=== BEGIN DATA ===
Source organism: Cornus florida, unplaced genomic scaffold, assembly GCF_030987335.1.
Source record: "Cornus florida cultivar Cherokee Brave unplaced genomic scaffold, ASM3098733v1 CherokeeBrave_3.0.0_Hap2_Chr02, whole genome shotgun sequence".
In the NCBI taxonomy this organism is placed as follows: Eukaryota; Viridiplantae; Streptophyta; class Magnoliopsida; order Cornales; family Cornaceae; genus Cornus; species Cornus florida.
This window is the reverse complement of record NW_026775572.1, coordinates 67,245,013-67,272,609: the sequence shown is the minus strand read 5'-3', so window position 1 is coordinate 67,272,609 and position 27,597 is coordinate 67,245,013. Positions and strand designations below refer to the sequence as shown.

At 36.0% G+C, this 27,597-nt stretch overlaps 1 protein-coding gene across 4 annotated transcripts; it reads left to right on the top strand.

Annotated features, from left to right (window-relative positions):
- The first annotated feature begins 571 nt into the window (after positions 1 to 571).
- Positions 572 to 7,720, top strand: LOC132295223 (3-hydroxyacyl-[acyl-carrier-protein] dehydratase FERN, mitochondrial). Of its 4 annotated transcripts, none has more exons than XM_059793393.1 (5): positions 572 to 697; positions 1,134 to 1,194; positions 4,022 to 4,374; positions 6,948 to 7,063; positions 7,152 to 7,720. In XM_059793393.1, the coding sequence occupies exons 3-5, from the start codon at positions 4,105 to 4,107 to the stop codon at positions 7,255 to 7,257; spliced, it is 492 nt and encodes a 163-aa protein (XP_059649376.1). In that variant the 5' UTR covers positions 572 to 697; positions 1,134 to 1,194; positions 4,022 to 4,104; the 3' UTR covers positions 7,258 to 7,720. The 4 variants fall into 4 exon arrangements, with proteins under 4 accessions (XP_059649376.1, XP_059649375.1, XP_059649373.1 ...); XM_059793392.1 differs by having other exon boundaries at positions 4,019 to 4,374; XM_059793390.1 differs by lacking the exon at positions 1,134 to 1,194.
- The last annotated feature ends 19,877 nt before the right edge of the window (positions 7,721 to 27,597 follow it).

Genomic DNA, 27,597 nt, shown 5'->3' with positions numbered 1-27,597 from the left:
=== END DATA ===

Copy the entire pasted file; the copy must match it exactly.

Source organism: Cornus florida, unplaced genomic scaffold, assembly GCF_030987335.1.
Source record: "Cornus florida cultivar Cherokee Brave unplaced genomic scaffold, ASM3098733v1 CherokeeBrave_3.0.0_Hap2_Chr02, whole genome shotgun sequence".
In the NCBI taxonomy this organism is placed as follows: Eukaryota; Viridiplantae; Streptophyta; class Magnoliopsida; order Cornales; family Cornaceae; genus Cornus; species Cornus florida.
This window is the reverse complement of record NW_026775572.1, coordinates 67,245,013-67,272,609: the sequence shown is the minus strand read 5'-3', so window position 1 is coordinate 67,272,609 and position 27,597 is coordinate 67,245,013. Positions and strand designations below refer to the sequence as shown.

At 36.0% G+C, this 27,597-nt stretch overlaps 1 protein-coding gene across 4 annotated transcripts; it reads left to right on the top strand.

Annotated features, from left to right (window-relative positions):
- The first annotated feature begins 571 nt into the window (after positions 1 to 571).
- Positions 572 to 7,720, top strand: LOC132295223 (3-hydroxyacyl-[acyl-carrier-protein] dehydratase FERN, mitochondrial). Of its 4 annotated transcripts, none has more exons than XM_059793393.1 (5): positions 572 to 697; positions 1,134 to 1,194; positions 4,022 to 4,374; positions 6,948 to 7,063; positions 7,152 to 7,720. In XM_059793393.1, the coding sequence occupies exons 3-5, from the start codon at positions 4,105 to 4,107 to the stop codon at positions 7,255 to 7,257; spliced, it is 492 nt and encodes a 163-aa protein (XP_059649376.1). In that variant the 5' UTR covers positions 572 to 697; positions 1,134 to 1,194; positions 4,022 to 4,104; the 3' UTR covers positions 7,258 to 7,720. The 4 variants fall into 4 exon arrangements, with proteins under 4 accessions (XP_059649376.1, XP_059649375.1, XP_059649373.1 ...); XM_059793392.1 differs by having other exon boundaries at positions 4,019 to 4,374; XM_059793390.1 differs by lacking the exon at positions 1,134 to 1,194.
- The last annotated feature ends 19,877 nt before the right edge of the window (positions 7,721 to 27,597 follow it).

Genomic DNA, 27,597 nt, shown 5'->3' with positions numbered 1-27,597 from the left: